Here’s to level 30 and the next precedent to come.

Small Moments Matter

The 10th and final name was called and I put away my phone. There was no longer any need to have it out to record, since I was not selected to be a storyteller that evening. Throughout the event I had enjoyed the stories that were being told, all while holding out hope that I would join them. But alas, the paper bearing my name was not pulled out of the bag. I resigned myself to accepting that it simply was not my time and showing up was enough. I had guarded myself from the doom clouds of doubt and signed up enthusiastically to participate in one of the Moth’s StorySLAMs. The Housing Works Bookstore Cafe was warm and welcoming and the MC was very entertaining. I learned many personal lessons and storytelling techniques from several of the storytellers.

As my thoughts were shifting to what I would do after the event ended, I was surprised to hear from the MC that the people who were not selected would get to go on stage and say the first line of their stories. 

Just the first line? That won’t give the audience much of an idea of what I had worked on for weeks. I would only be on the stage for a few seconds. Does that even count as doing anything? 

I considered telling my boyfriend to not even bother taking a photo of me or maybe not even going up on the stage at all.

My stomach turned along with the first line of the story in my head:

I was a freshly-minted high school student  and an entry-level teenager with something to prove, a freshman but, in my mind’s eye, already walking across the stage, gliding in heels and looking graceful and not awkward, giving my awe-inspiring speech as valedictorian (spoiler alert: I did not become valedictorian). 

There was a lot packed into that first line, actually! Why not tell it?

I got on stage and the bright white lights crowded my view, reducing the audience to silhouettes. I recited my line and got some laughs and claps from the audience. My boyfriend was in position in the first row and snapped several pictures of me. It wasn’t how I imagined the night would go, but in those few seconds, I could feel the weight and excitement of the moment.

I’m grateful that I was given a small moment to bring my words in front of and allow myself to be seen by more people. More than that, I’m happy that I gave myself the chance for such a moment to happen in the first place. That small moment of being on stage, standing tall as a writer, with one of my biggest supporters in the front row watching, at an event I joined purely out of interest without care for external permission matters, as do all the other small moments that are easy to minimize.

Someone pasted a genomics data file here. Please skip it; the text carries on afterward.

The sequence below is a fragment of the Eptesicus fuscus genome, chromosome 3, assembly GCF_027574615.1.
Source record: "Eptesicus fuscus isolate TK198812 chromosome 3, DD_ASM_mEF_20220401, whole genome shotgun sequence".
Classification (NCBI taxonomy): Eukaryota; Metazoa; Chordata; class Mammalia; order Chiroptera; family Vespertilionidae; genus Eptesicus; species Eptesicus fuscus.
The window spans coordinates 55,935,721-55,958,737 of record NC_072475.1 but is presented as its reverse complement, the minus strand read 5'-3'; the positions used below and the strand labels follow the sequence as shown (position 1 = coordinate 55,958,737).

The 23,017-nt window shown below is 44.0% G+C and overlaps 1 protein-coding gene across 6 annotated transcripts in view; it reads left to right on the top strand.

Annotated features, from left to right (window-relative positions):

The Right to Your Own Process

“I’m calling them guidelines because if I say ‘rules’, you might have the expectation that it will be true every time. As you know, there are many exceptions in English,” I remember telling my students.

After a Sunday morning conversation with my life coach, I realized that this could be applied to my writing career as well. I recently started and finished a short story in just 5 days. I didn’t set out to finish so quickly. Rather, it started with me commuting to work with nothing in my ears, just listening and taking in my surroundings. I began thinking about an idea for a short story I had last year and the ideas flooded in, weaving in the sights and sounds that greeted me during my walk. I could not get to my desk fast enough to sit and write it all down. The next few days continued like this and before I knew it, it was done.

The amount of time itself is for sure amazing, but what is even more meaningful is that I finished a piece of writing that I started. I struggled for a long time with devaluing my gift for writing as not being anything special. Who hates music? Who isn’t excited by a good dance performance? But not everyone enjoys reading, I would say to myself. This limited thinking led to years of starting ideas for short stories, essays, and novels, of which I only finished a handful.

There was also the internal pressure to be like the “real” writers I saw:

I thought I had to do NaNiWriMo.